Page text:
Asked about the human rights dimensions of the arms sales — British made jets used by the Royal Saudi Air Force were used in 2009 in ground-attacks in Yemen that caused hundreds, possibly thousands of civilian deaths — Cameron began with a lengthy distraction about the number of British jobs tied up in the arms trade, before commenting that human rights issues were something that is “discussed”. Britain later announced a “defence agreement” with the UAE, similar to that agreed with Bahrain a month earlier.
Also in Firework Night, British Middle East Minister Alistair Burt (does anywhere in the Middle East have a “British Minister”?), “strongly condemned” the Manama bombings:
This is the first time EVER that the FCO has “strongly condemned” anything connected with Bahrain, but implicit within Burt’s condemnation is an acceptance of the Bahrain Ministry of the Interior’s line that the bombings (a) happened, and (b) were the work of the opposition. A hurried judgement if nothing else. In contrast, on 30th October Burt was merely “concerned” about the Bahrain regime’s banning of all protest:
Despite the obvious fact that in civil conflict situations throughout history, it is the banning of avenues for legitimate, peaceful opposition that has lead to violent, armed opposition. Thus, Burt “strongly condemns” the Manama bombings while merely expressing “concern” over government measures that make such attacks more likely; he condemns the effect while expressing mere concern about the cause — assuming (a) the Manama attacks actually took place, and (b) they were the work of rogue opposition elements.
Britain risks being seen in the eyes the wider Arab world as a facilitator of human rights abuses in Bahrain. It’s policy towards Bahrain and the wider GCC is seen as being selective and hypocritical when compared to its support for the revolutions that have toppled or are toppling republican dictators in the Arab world.
Not that British policy in the GCC has been all bad. Behind the scenes there has been an honest and sincere attempt to broker Conflict Resolution initiatives involving moderate regime elements and the moderate opposition using British negotiating expertise gained in facilitating the Good Friday Agreement in Ireland. Such efforts — and InterMediate is not the only one of them — are honourable and are to be lauded.
However, Britain has allowed itself to be out-maneuvered by the regime hardliners. Britain over-estimates its insights into Khalifa palace politics, the degree of leverage it has over the likes of the “prime minister” and the Khawaalid faction (who see Saudi Arabia, not Britain, as the ultimate guarantor of the Bahrain they want to see continue), and the capacity of the hardliners for good faith — which is practically non-existent.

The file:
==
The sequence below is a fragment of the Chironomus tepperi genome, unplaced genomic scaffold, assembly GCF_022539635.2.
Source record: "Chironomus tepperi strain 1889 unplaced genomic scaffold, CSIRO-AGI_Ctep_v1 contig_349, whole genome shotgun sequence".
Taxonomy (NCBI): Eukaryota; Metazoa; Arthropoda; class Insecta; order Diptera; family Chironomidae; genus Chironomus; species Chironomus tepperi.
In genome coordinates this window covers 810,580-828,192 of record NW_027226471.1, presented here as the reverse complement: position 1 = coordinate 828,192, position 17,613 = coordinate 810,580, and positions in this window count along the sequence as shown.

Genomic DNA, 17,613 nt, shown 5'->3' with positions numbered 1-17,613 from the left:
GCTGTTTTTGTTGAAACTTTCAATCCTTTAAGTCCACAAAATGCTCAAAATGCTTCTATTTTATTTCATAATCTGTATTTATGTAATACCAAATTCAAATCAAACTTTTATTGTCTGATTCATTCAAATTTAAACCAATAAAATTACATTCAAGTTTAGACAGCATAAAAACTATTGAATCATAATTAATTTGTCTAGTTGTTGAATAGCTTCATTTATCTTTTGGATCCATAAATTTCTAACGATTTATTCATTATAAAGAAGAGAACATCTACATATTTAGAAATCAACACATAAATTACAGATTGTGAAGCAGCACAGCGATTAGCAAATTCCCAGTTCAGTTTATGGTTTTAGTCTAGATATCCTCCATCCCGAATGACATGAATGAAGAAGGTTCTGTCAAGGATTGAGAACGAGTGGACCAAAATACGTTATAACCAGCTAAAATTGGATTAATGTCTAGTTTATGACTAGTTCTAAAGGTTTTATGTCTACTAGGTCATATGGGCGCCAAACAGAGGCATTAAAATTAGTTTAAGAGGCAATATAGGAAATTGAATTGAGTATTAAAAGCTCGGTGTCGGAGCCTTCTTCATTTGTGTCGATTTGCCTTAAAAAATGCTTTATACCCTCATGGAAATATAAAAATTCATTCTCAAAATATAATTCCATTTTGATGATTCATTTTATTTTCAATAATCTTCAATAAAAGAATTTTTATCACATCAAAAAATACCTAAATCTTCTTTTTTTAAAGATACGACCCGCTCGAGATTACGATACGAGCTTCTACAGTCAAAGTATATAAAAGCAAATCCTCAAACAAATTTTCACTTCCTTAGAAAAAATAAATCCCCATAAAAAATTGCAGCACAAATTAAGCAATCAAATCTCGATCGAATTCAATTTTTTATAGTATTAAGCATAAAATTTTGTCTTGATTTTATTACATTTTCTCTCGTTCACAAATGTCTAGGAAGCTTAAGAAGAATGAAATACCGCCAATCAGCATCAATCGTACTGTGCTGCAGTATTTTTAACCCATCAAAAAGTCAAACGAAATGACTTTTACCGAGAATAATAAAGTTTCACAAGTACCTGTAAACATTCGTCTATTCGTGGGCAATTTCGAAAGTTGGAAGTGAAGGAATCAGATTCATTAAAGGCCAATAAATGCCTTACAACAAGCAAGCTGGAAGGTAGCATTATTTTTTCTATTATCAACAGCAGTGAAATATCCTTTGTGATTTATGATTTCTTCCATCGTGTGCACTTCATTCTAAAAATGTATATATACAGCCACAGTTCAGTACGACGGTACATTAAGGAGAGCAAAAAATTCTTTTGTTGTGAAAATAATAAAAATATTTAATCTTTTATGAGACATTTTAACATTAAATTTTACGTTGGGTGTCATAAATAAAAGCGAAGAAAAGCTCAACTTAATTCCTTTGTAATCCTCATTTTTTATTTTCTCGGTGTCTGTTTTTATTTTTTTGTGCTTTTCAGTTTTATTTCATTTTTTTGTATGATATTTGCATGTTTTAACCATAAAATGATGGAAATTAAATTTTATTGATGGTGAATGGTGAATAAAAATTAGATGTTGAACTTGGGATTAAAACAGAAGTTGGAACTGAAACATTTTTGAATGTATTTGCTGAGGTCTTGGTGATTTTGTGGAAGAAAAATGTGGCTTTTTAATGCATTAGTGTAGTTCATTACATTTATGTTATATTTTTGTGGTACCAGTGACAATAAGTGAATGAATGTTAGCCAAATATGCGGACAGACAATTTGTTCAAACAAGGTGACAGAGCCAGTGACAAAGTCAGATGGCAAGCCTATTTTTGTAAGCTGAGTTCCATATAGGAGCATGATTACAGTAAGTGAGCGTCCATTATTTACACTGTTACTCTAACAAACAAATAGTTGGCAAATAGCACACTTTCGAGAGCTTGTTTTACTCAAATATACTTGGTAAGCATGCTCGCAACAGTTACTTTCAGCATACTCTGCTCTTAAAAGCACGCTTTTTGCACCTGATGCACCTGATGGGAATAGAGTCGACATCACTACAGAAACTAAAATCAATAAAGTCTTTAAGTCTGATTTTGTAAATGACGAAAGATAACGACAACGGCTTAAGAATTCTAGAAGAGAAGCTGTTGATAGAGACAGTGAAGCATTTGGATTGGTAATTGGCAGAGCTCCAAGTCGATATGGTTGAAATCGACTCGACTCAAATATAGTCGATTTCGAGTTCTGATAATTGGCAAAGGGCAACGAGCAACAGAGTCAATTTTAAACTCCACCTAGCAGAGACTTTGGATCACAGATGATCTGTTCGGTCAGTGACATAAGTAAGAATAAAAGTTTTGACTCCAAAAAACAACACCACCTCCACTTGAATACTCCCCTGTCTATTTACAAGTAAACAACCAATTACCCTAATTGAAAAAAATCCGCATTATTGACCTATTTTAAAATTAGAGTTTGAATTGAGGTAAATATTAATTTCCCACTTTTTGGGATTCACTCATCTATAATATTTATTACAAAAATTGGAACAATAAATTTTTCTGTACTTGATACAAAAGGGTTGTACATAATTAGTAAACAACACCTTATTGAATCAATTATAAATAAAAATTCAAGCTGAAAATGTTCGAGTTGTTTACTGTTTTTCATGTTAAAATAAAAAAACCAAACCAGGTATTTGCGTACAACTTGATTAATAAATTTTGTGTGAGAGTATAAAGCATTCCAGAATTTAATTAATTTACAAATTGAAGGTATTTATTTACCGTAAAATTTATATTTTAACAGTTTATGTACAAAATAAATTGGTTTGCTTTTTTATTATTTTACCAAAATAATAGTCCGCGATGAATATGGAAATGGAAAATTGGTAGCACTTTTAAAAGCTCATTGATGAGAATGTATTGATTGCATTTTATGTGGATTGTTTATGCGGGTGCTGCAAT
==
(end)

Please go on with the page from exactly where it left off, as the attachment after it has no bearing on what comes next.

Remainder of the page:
It is sometimes said that it is important not to over-estimate the leverage it has with “Bahrain”. The leverage it has on the hardliners is an illusion. A better FCO would be to acknowledge this publicly, and withdraw all UK support for the Bahrain regime until they back off from their “crackdown” and admit the need for real dialogue with the opposition to take place.
In lieu of this, British policy in the GCC will remain short-termist in that it is driven primarily to boost arms sales and ensure the flow of cheap oil, and unimaginative in that it cannot see beyond the role of the GCC states as “allies” in a simmering and largely manufactured confrontation with Iran. Britain’s relationship with the Al Khalifa regime in particular is tainted by a nostalgia for the vanished days of Empire and a desire to continue to use a Khalifa Bahrain as a kind of entrepot for perceived British interests.
British policy in the region is mistaken. Instead of running the risk of being viewed as a facilitator or abuse in Bahrain, Britain needs to get on the right side of history, and formulate a new definition of British history that cuts ties with the past and emphasises that long-term British interest lies in helping, not hindering, the generational changes that are sweeping across the GCC and which are, indeed, inevitable. In that way, Britain will benefit by getting on the side of the rising and future generations in the region, in a C21st that promises to end with a distribution of economic and political power in the world that is radically different to that that existed when the century began.
Much of the bad news about the increasing repression was buried under the coverage of the US Presidential election — as was Cameron’s hush-hush Fireworks Night arms sales trip to the GCC.
Perhaps the re-election of Barak Obama may signal the implementation of a US foreign policy in the Middle East that is more radical and future-focused than the Obama administration could implement in its first term. Or it might not.
More certainly, it is the upheavals that are now beginning to take place in the wider GCC beyond Bahrain that will ensure that the Khalifa regime’s hardliners’ bid to force and endgame with the opposition will fail.